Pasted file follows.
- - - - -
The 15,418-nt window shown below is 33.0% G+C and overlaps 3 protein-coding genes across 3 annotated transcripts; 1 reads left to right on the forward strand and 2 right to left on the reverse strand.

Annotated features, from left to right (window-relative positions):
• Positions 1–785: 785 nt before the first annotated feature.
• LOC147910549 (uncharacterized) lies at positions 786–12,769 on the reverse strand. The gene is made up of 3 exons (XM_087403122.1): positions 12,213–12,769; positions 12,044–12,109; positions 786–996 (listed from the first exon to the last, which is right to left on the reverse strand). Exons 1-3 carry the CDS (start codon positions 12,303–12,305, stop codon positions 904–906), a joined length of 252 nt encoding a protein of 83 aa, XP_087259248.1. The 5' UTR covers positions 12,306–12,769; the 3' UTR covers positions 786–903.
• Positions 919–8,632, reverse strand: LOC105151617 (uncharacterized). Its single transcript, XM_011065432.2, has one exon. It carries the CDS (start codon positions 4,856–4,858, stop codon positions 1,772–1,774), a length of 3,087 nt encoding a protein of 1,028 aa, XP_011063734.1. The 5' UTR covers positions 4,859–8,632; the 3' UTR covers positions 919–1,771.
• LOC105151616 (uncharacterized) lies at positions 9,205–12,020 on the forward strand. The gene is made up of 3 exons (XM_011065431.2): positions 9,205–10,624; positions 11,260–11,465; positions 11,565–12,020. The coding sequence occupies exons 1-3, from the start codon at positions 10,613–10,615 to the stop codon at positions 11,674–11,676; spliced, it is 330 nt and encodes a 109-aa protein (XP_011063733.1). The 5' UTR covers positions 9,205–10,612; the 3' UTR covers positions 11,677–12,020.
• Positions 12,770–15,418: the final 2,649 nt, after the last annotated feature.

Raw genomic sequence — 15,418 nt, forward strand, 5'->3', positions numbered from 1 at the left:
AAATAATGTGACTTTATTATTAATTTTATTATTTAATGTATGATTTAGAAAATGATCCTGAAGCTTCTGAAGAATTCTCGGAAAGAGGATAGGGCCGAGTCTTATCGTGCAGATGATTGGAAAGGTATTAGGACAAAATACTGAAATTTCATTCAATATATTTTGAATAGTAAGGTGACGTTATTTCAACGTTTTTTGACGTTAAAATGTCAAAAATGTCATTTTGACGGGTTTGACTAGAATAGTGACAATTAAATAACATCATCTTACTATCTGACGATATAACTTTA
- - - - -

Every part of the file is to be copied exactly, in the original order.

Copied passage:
The 15,418-nt window shown below is 33.0% G+C and overlaps 3 protein-coding genes across 3 annotated transcripts; 1 reads left to right on the forward strand and 2 right to left on the reverse strand.

Annotated features, from left to right (window-relative positions):
• Positions 1–785: 785 nt before the first annotated feature.
• LOC147910549 (uncharacterized) lies at positions 786–12,769 on the reverse strand. The gene is made up of 3 exons (XM_087403122.1): positions 12,213–12,769; positions 12,044–12,109; positions 786–996 (listed from the first exon to the last, which is right to left on the reverse strand). Exons 1-3 carry the CDS (start codon positions 12,303–12,305, stop codon positions 904–906), a joined length of 252 nt encoding a protein of 83 aa, XP_087259248.1. The 5' UTR covers positions 12,306–12,769; the 3' UTR covers positions 786–903.
• Positions 919–8,632, reverse strand: LOC105151617 (uncharacterized). Its single transcript, XM_011065432.2, has one exon. It carries the CDS (start codon positions 4,856–4,858, stop codon positions 1,772–1,774), a length of 3,087 nt encoding a protein of 1,028 aa, XP_011063734.1. The 5' UTR covers positions 4,859–8,632; the 3' UTR covers positions 919–1,771.
• LOC105151616 (uncharacterized) lies at positions 9,205–12,020 on the forward strand. The gene is made up of 3 exons (XM_011065431.2): positions 9,205–10,624; positions 11,260–11,465; positions 11,565–12,020. The coding sequence occupies exons 1-3, from the start codon at positions 10,613–10,615 to the stop codon at positions 11,674–11,676; spliced, it is 330 nt and encodes a 109-aa protein (XP_011063733.1). The 5' UTR covers positions 9,205–10,612; the 3' UTR covers positions 11,677–12,020.
• Positions 12,770–15,418: the final 2,649 nt, after the last annotated feature.

Raw genomic sequence — 15,418 nt, forward strand, 5'->3', positions numbered from 1 at the left:
AAATAATGTGACTTTATTATTAATTTTATTATTTAATGTATGATTTAGAAAATGATCCTGAAGCTTCTGAAGAATTCTCGGAAAGAGGATAGGGCCGAGTCTTATCGTGCAGATGATTGGAAAGGTATTAGGACAAAATACTGAAATTTCATTCAATATATTTTGAATAGTAAGGTGACGTTATTTCAACGTTTTTTGACGTTAAAATGTCAAAAATGTCATTTTGACGGGTTTGACTAGAATAGTGACAATTAAATAACATCATCTTACTATCTGACGATATAACTTTA